Pedro Castillo thanks supporters, asks for calm after an exit poll shows the far-left candidate leading with 16.1 percent of the vote.
Far-left candidate Pedro Castillo is leading the Peruvian presidential race with 16.1 percent of the vote, followed by conservative Keiko Fujimori and liberal economist Hernando de Soto, who are both tied in second place with 11.9 percent, according to an exit poll.
In fourth place is social conservative Yonhy Lescano, with 11 percent of the vote, followed by ultra-conservative Rafael Lopez Aliaga with 10.5 percent and leftist Veronika Mendoza with 8.8 percent, according to the Ipsos poll released on Sunday night.
The official results are expected to start coming in at 11:30pm local time (04:30 GMT Monday).
The top two candidates will advance to a second round in June.
The election on Sunday came amid Peru’s deadliest week of the coronavirus pandemic to date, with polling queues vying with lines of people seeking oxygen supplies for infected loved ones. Many voters said they turned out, despite fear of infection, merely to avoid the fine of 88 sol ($24) for not voting.
Eighteen candidates are running for the presidency in the tight race, which analysts have called Peru’s “most fragmented election” ever.
Castillo asks for calm
In Castillo’s home city of Cajamarca, in Peru’s northern highlands, there were celebrations following the early result indicator.
“I am grateful to the Peruvian people for this result,” Castillo told supporters, “and I ask for calm until the final results.”
Castillo, 51, a primary-school teacher and union leader, put on a late surge in the polls, proposing answers for many of Peru’s poorest people, particularly in the country’s largely rural interior.
Peru – among one of the world’s hardest-hit COVID-19 hit countries – has been in recession since the second quarter of last year after a lockdown forced businesses to close and crippled the tourism sector. More than 54,600 people have died from COVID-19, while four million people have lost their jobs and a further five million dropped into poverty.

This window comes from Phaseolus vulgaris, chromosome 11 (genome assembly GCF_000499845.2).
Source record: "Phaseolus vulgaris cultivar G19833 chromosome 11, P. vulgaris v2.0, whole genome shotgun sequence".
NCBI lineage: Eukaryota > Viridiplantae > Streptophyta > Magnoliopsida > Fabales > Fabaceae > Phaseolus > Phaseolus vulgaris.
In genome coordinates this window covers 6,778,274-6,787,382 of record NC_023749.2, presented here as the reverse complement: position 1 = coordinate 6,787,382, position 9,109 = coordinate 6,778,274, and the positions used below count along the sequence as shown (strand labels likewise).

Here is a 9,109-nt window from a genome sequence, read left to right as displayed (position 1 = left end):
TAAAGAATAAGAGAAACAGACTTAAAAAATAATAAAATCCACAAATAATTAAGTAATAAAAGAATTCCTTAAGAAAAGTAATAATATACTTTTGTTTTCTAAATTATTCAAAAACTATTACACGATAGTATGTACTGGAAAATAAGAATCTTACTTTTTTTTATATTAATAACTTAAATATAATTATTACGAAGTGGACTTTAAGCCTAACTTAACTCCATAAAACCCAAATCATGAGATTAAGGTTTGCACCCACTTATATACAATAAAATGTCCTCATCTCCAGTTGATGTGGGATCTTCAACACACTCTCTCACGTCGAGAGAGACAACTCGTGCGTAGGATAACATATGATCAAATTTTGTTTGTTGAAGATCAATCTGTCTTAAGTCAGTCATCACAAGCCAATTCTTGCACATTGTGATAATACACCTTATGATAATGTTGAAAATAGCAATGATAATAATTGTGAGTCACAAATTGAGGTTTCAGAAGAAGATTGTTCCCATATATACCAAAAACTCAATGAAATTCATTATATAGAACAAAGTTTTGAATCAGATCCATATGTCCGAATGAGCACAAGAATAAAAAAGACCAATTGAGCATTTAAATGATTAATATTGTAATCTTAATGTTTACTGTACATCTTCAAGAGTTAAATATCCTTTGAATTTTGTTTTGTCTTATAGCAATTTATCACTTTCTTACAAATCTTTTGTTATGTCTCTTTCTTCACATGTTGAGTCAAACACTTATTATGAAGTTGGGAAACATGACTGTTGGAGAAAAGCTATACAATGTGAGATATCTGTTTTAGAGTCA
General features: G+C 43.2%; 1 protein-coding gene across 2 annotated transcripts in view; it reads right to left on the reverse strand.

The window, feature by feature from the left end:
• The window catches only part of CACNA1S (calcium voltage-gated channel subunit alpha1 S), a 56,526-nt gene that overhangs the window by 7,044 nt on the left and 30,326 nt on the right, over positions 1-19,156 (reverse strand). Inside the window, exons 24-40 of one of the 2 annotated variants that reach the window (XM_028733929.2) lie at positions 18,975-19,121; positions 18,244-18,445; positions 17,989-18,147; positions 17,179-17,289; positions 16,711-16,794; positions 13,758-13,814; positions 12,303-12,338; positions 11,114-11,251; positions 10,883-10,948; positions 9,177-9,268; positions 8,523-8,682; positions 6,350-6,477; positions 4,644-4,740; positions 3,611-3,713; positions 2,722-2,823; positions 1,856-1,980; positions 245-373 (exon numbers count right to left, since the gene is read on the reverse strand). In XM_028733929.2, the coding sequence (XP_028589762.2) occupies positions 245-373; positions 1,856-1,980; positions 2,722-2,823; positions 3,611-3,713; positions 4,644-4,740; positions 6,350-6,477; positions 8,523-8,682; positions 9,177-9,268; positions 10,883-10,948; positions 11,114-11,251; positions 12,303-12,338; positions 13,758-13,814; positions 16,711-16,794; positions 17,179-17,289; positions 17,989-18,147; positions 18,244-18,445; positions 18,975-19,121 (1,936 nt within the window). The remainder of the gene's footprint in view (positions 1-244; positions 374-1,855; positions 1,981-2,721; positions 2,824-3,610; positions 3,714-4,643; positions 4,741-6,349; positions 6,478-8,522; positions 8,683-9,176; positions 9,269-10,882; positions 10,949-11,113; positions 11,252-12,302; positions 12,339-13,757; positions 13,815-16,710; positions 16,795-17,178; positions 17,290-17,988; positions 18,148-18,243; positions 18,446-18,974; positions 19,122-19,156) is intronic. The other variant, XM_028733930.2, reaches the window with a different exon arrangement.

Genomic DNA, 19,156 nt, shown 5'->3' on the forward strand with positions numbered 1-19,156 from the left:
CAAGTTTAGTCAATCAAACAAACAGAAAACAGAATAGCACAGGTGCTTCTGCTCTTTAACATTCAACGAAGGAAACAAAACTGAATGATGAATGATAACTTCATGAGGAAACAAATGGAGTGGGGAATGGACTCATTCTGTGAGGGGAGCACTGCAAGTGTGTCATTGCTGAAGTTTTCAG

Peru has also been convulsed by political upheaval driven by claims of corruption at the highest levels.
The election on Sunday comes months after the country’s political chaos plunged to new lows in November, when three men were named presidents in a week after one was impeached by Congress for corruption allegations and then protests forced his successor to resign.
Castillo has promised to redraft the country’s 27-year-old constitution, one of the key demands of young protesters who launched last year’s anti-government demonstrations, with a view to weakening the business elite and giving the state a more dominant role in sectors such as mining, oil, hydropower, gas and communications.
Fujimori, daughter of jailed former President Alberto Fujimori, tweeted on Sunday that she expected to take part in the next contest. “I have great faith that in the next few hours our inclusion in the second round will be confirmed,” she wrote.
Peruvians also voted for legislators who make up the country’s 130-seat Congress.
Exit poll results for that contest released by Ipsos Peru suggested that as predicted, Congress will continue to be fragmented, with 11 parties meeting the 5-percent threshold for representation but no party holding a clear majority, a potential hurdle for effective policymaking.
The Popular Action party of candidate Lescano and Castillo’s Free Peru party each obtained 10.7 percent of the votes, the Ipsos poll of voters suggested.
They were followed by the Popular Force party of Fujimori with 9.5 percent, the Popular Renovation party of Lopez Aliaga with 8.8 percent, the Country Forward party of de Soto with 8.4 percent, the Alliance for Progress party of businessman Cesar Acuna with 7.9 percent and Mendoza’s Together for Peru party with 7.7 percent, according to the exit poll result.